Monday, January 14, 2008

Sons and Lovers

Book reviews often turn out to be capsule versions of how the reviewer thinks the book should have been written -- and would have been written had this been a just universe in which the reviewer had been paid to write it instead of the author. Not realizing that writing the damned thing and dreaming of it are two different lines of work.

That's a necessary evil of the book review section. This review, however, abuses the privilege. The reviewer is Slate's Timothy Noah. The book is "They Knew They Were Right: The Rise of the Neocons" by Jacob Heilbrunn.

That this review is going to be a hit job piled onto a hit job is evident from the three ugly pictures of Richard Perle, Norman Podhoretz, and Douglas Feith that adorn it. And from the title of the article: "Fathers and Sons," echoing Turgenev's novel about liberal Russian fathers and their children who turn out to be -- not conservatives, or even better liberals, but arrogant nihilists.

As a self-described neo-con, I get used to a stream of scapegoating from certain quarters. But when a writer takes "neo-con" to mean, essentially, "Jews we don't like in the American foreign policy establishment," I have to object, on the basis of clarity of language, if not decency.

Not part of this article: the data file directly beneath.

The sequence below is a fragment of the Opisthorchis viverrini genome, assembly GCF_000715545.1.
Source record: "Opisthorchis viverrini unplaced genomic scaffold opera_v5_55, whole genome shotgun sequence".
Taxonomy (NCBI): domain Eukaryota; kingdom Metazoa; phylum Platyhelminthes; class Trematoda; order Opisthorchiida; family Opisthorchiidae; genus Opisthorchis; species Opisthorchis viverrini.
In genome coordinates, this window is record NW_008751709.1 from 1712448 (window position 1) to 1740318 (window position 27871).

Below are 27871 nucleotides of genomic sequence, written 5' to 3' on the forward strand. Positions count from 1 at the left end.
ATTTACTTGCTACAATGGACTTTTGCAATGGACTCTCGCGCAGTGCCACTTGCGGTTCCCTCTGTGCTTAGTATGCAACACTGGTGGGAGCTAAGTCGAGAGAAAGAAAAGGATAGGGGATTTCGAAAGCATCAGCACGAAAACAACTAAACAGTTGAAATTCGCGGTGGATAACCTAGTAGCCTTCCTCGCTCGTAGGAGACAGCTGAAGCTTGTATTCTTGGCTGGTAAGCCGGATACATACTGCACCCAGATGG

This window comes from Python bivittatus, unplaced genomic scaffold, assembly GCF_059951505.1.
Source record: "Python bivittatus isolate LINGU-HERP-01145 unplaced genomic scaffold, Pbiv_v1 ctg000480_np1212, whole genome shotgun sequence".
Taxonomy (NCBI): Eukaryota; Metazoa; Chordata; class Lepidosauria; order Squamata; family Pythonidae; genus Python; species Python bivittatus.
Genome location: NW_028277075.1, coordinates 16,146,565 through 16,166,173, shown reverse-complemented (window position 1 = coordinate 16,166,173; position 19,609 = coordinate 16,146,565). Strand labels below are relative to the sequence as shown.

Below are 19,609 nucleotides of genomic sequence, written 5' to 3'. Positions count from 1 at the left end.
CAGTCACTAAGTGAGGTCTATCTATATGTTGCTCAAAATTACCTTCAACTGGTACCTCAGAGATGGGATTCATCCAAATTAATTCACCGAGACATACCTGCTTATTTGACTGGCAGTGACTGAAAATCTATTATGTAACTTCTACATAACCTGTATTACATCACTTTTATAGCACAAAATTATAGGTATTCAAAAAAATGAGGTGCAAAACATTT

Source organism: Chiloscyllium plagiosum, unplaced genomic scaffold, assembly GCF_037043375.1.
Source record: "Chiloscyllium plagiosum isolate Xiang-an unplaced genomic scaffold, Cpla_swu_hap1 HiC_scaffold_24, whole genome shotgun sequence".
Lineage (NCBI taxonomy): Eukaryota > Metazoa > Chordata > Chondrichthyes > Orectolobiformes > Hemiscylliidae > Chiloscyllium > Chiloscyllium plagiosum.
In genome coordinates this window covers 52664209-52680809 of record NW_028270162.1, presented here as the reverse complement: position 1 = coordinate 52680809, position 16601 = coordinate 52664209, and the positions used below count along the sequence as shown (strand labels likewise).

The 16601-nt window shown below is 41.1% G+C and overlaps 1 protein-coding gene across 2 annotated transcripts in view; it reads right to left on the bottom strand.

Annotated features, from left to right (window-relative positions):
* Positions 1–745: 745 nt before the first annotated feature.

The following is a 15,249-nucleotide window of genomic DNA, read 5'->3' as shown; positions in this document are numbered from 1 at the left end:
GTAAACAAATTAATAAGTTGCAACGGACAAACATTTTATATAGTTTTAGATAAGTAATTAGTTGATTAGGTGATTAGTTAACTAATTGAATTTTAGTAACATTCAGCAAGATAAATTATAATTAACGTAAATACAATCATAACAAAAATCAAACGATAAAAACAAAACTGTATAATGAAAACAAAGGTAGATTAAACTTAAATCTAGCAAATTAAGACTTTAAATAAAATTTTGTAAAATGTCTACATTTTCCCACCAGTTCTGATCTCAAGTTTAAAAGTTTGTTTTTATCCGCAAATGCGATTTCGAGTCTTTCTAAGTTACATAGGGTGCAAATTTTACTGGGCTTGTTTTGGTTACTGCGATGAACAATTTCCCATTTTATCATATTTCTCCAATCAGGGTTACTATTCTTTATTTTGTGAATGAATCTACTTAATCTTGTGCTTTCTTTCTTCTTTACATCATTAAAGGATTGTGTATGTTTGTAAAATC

Noah starts off with the alleged fixation of the neo-cons with Hitler. Here's another clue that this is going to get around eventually to the ethnic heritage of the neo-cons. He lists various sentences in which alleged neo-cons have reached for Hitler comparisons in describing perceived opponents such as Saddam, Bin Laden, Ahmadinejad, and Yasir Arafat.

Never mind that all those men, in various ways (especially Saddam), have compared their work or their ideologies favorably to Hitler's, or deliberately adopted his techniques. Or that their democratic opponents in their various homelands have called them Hitlers, with good reason. Or that a German author like Hans Magnus Enzensberger could explore such comparisons (in 1991's “Hitler’s Successor: Saddam Hussein in the Context of German History”). Or that Madeleine Albright or Al Gore both evoked Hitler when speaking about Saddam. Though I might also call them neo-cons, during their time in the Clinton Administration.

Never mind that one of the essential lesson-problems of the West in the 20th century was Munich and appeasement of totalitarianism (along with post-World War I American isolationism and Cold War warping of democracy), and thus it is pertinent to try to understand modern problems partially in light of that past.

And never mind that everyone gets compared to Hitler at some point. A catalogue of Bush-Hitler comparisons, for instance, could be used as the basis of defining the modern American progressives.

Noah then veers into an illogical cheap shot, by writing: